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By Tash Haynes

Tash Haynes runs a mamahood, travel and entrepreneurship blog called wisdomandcourage.com as well as her own photography business.

2020 has thrown a lot of curveballs, but the one that has had the biggest impact on me has been not being able to get out and travel. The thing my family misses most since our “new normal” has begun, is our ability to go, explore and see the world. Travel is a huge part of our value system as a family. It’s what educates us and keeps us connected to purpose and our small role in this big big world. It’s also what teaches us most about the people and places we hear about and encounter from day to day.

We have so seen so much purpose in travel that we are known to generally hop on a plane every 4-6 weeks and have made it a habit to go international once a year. As you can imagine, being in the house for the last 9 months had us itching to get out.

With the onset of Covid-19 around the world, our travel options have become limited and any time we decide to step out, there’s a bit of calculated risk involved. The concept of “staycation” has started to buzz around and we are hearing it come up more and more these days, as families look for alternatives to country-hopping and air travel. If done right, a staycation can be really fun and the perfect temporary solution to the travel bug.

Because I am seven-months pregnant and considered high-risk (depending on who you talk to), cross-country or international adventures aren’t the most ideal, but one thing I had initially failed to consider was a staycation. Staycations are incredible and can be ideal for times like these because they allow you to get away and experience a vacation without traveling too far, while also keeping you safe. Another advantage is that they boost the local economy, helping businesses and industries, that depend on tourism and have taken a huge hit, to thrive.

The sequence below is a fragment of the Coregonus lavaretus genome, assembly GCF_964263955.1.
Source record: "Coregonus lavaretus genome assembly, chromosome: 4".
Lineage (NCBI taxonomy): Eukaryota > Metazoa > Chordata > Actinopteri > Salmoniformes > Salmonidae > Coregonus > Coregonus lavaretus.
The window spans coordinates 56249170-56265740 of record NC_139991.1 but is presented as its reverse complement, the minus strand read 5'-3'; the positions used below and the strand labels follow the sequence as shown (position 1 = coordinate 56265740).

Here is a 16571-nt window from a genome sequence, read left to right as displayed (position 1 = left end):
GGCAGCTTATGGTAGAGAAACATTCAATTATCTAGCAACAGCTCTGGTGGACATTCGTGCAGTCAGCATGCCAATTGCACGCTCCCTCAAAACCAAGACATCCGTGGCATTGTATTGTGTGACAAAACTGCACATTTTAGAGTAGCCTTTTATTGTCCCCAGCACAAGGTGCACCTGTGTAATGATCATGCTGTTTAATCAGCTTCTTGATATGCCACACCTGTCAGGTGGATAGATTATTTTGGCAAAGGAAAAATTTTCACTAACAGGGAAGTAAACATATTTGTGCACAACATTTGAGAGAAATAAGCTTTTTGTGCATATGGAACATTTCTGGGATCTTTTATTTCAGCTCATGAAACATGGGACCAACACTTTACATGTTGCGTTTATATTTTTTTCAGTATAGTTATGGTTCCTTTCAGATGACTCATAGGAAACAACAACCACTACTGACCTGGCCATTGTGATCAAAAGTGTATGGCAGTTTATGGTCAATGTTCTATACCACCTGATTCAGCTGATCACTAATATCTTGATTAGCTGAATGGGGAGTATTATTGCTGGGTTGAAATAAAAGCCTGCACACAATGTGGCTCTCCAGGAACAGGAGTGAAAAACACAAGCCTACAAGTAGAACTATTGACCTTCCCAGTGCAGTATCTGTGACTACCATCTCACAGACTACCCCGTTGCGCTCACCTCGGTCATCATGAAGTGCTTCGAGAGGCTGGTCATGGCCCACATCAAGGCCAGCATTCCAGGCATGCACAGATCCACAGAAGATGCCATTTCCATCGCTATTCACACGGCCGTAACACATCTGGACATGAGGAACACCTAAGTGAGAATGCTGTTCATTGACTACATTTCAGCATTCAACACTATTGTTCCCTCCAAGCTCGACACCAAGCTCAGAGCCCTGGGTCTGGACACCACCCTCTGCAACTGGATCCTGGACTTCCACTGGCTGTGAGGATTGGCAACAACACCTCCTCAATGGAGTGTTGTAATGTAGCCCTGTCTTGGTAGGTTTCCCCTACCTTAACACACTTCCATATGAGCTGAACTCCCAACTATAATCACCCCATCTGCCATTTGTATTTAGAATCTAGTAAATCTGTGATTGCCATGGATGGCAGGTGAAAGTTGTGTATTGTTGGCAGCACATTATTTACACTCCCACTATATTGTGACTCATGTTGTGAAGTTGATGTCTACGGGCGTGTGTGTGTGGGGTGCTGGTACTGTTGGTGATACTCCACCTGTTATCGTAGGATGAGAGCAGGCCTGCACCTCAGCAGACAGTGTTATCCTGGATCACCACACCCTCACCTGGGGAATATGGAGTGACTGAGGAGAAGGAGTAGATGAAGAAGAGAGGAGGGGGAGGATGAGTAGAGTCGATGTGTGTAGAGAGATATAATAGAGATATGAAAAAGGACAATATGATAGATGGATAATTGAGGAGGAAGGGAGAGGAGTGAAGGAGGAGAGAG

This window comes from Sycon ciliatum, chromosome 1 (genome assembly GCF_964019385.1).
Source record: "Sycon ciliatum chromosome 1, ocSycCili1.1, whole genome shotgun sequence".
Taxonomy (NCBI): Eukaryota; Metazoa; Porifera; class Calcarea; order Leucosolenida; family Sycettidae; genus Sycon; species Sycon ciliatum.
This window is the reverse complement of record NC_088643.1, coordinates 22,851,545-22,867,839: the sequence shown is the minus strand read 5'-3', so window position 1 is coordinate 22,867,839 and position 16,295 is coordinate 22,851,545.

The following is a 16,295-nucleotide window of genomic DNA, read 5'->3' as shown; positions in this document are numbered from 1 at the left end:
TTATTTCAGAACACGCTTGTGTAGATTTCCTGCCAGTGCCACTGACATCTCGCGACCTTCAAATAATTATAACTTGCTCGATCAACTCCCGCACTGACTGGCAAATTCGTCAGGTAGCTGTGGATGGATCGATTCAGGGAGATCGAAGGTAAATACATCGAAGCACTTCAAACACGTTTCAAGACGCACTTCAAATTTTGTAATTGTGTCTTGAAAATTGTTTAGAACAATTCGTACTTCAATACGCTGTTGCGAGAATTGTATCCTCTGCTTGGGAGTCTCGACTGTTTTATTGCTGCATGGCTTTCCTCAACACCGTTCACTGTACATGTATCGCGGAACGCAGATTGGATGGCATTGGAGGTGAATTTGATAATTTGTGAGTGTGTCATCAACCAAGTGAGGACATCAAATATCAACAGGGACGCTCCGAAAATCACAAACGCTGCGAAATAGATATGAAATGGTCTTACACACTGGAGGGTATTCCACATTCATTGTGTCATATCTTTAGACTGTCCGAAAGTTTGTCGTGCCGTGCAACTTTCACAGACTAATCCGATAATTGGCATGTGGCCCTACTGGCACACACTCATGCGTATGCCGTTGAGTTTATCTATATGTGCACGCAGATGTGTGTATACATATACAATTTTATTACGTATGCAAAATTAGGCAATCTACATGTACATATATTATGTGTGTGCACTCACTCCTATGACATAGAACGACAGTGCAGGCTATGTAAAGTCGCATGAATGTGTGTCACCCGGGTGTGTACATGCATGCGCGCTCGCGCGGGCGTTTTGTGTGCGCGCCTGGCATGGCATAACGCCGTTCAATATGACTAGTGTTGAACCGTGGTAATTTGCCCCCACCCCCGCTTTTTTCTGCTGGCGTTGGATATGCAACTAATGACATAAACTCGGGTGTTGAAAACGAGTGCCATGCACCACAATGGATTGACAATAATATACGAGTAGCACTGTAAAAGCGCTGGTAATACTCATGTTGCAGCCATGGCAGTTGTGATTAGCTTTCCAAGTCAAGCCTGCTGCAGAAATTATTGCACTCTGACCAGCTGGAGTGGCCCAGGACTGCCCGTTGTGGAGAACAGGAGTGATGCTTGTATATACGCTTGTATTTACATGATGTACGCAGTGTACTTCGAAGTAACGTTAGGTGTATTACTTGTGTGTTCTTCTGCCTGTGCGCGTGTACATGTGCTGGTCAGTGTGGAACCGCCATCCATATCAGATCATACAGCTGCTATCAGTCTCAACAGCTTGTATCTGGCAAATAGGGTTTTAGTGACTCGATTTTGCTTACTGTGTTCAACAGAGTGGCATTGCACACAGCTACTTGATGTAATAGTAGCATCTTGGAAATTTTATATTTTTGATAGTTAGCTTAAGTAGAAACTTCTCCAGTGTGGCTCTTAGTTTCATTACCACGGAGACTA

What is a Staycation?

Family enjoying the boat vacation
Copyright: Tash Haynes / @itstashhaynes

A staycation is very simply a vacation at home, within a country, province, state or city. It usually involves a quick drive – 30 minutes to a few hours – and very rarely involves a plane unless you live in a place that is large enough that it requires air travel to get around. It’s a vacation spent at home, visiting local attractions and restaurants, participating in leisure activities that can be completed within a day or a couple, depending on the magnitude.  

It is common that when you are from a place, you tend to take it for granted. There are restaurants you haven’t tried, cities you have neglected and roads you haven’t traveled. A staycation allows you to get out and explore and experience different places and activities that we might tend to overlook as travel options when we are choosing to leave for vacation vs. staying. 

You Know You’re Ready For A Staycation if…

  1. You know you need a staycation if you are tired of staying at home and are ready to get out and explore. 
  2. You’re burnt out and everything is triggering you.
  3. You are ready for a change of pace and need an escape from your real life. 
  4. You want to go on vacation but don’t want to blow your budget. 
  5. You need to fully unwind, disconnect and relax. 
  6. A worldwide pandemic restricts you from going anywhere else. 😉

Deciding on Staycation

Family with kids discussing on a boat
Copyright: Tash Haynes / @itstashhaynes

When deciding on a staycation, it might be tough to know where to begin but I tend to like to start with a few simple questions:

Duration

How long do you want to be away? What are the number of days you can reasonably be away from your home in your hometown? Do you just need one night away or several days to refresh? Once you decide on the duration, it’s time to decide on the purpose for the staycation.

Purpose

Is the staycation for relaxation? Do you just want a change of scenery? Or do you need to work on a special time-intensive project? You just want to dream big dreams? Or do you simply want to make new memories with someone special or your family? 

Budget